Next up is the color gamut measurement again.  This step is needed in order to determine where the xyY points ended up at for our primaries and secondaries.   If the greyscale, gamma and color gamut all measured well during post calibration then we are done, except for saving our data and generating a report.  Otherwise, if something has shifted during the adjustment phase it’s time to go back and do another iteration.


Report Generation

The report generation uses Microsoft Excel which provided the only real snag that I encountered with the product.  The laptop that I use for calibration has Open Office Calc loaded rather than Excel and the report generation is incompatible with calc.  For now if you use ChromaPure you’ll want to have Excel already loaded.  Tom has said that later versions of the product will incorporate custom plotting and reporting software so that Excel is not needed.  The reports that are generated are excellent however and I’ve included a sample file in .pdf format.  It’s worth mentioning that there is a workaround if Excel is not load, simply export the data, copy it to a machine with ChromaPure AND Excel installed and then import the data and then press the calibration report icon.

Here is a sample report generated in PDF Format that was taken from an actual calibration of a JVC RS20 that was used for this article.  As you can see it’s possible to obtain excellent results from ChromaPure and if the display has a full greyscale and CMS adjustment as the JVC has, ChromaPure is an essential tool.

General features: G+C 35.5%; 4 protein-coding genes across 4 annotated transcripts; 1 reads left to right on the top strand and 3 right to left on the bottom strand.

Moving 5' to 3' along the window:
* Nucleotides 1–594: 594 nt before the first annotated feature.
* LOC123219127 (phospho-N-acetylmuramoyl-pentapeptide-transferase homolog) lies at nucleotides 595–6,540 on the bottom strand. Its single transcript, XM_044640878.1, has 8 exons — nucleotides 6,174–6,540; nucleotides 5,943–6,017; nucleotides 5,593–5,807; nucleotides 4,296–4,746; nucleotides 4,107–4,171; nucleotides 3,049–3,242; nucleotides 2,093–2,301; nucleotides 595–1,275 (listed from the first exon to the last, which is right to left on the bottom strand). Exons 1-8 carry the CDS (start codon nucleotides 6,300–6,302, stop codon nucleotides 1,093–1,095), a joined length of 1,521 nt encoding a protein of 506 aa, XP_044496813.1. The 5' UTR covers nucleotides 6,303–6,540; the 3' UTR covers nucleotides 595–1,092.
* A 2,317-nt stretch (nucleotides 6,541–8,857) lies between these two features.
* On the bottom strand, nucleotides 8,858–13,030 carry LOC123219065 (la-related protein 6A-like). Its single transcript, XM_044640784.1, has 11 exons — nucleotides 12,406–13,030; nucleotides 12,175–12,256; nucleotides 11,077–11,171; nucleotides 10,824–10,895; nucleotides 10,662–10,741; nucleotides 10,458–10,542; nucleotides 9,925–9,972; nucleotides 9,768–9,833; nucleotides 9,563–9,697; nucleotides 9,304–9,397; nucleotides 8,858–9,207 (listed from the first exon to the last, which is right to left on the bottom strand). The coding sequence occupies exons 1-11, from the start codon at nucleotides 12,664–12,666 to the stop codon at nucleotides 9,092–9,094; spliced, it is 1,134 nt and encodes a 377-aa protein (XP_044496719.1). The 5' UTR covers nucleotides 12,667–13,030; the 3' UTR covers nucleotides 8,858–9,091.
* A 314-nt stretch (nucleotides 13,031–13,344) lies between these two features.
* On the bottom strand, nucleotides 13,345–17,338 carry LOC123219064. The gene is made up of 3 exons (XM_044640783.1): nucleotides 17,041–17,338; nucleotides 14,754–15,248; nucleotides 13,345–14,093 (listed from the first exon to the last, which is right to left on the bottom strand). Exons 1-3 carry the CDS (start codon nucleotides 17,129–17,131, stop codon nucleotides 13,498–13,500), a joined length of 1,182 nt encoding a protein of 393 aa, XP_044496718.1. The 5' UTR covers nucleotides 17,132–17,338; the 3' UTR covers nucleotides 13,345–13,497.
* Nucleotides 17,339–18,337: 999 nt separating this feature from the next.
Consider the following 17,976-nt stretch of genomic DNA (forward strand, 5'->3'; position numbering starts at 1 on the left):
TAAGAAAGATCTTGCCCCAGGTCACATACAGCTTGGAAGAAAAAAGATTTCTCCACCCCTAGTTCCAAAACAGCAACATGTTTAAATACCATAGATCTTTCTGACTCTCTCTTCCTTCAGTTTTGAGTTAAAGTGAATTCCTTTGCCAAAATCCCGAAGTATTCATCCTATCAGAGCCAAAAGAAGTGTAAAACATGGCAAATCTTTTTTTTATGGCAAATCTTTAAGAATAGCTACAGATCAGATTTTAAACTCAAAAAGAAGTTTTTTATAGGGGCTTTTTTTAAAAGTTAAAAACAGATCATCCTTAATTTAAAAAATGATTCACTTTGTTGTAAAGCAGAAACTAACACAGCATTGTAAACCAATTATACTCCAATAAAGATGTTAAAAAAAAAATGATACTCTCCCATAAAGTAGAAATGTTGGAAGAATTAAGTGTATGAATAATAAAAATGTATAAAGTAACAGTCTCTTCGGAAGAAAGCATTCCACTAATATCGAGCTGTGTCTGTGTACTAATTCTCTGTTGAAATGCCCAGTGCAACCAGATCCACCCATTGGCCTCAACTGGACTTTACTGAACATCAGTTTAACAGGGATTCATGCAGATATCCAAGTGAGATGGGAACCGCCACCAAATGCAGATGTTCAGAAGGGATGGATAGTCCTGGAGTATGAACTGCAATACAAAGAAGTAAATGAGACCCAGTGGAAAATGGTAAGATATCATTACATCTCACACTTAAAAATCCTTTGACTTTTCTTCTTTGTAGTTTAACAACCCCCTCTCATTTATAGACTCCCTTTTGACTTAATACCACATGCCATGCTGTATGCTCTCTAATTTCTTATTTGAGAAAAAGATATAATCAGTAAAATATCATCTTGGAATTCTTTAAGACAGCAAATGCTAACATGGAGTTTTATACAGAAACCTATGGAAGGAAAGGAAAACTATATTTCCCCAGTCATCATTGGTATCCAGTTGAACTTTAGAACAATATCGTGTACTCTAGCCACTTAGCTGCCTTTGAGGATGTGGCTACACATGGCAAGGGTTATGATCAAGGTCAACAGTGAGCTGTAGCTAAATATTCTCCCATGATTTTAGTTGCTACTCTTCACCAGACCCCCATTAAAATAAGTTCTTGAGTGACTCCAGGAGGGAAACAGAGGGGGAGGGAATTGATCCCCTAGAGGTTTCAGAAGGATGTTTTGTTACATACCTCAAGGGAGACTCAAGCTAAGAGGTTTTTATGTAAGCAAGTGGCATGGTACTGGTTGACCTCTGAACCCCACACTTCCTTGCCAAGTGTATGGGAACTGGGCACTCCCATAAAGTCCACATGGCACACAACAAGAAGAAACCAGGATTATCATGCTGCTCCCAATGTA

The only real issue that I had when running ChromaPure happened while I was training a QA engineer on calibrating a 50″ Panasonic Plasma and had to go back and forth between menu’s and measurements while explaining how the calibration process works.  As mentioned, ChromaPure allows the calibrator to freely move back and forth across the menu’s in an ad-hoc fashion and apparently I had taken some measurements with the continuous mode enabled in in one menu and then attempted another measurement in another menu while the continuous mode was still enabled.  Subsequent measurements in the new menu caused the software operation to lag and eventually become unstable and crash.  I reported this to Tom and it was fixed with the release of v1.1.  Other than that the program worked exceptionally well.

As previously mentioned, one other feature that I would like to see added is measurement support for all 5% greyscale steps which can provide a better perspective on greyscale accuracy, particularly if the greyscale has sharp spikes and dips.   Most displays do not provide calibration points with this degree of precision which is why it was left out of ChromaPure, but measuring the greyscale with this degree of precision even if one can’t directly modify the greyscale is still useful.  This is particularly true if there are greyscale spikes or dips that are so pronounced that a person may be willing to tradeoff accuracy in the adjacent 10% steps (or full greyscale if 10% adjustments are not available).   In conversations with Tom, full 5% support is targeted for the 2.0 release so this feature should be available soon, in the meantime the program is very useful as is.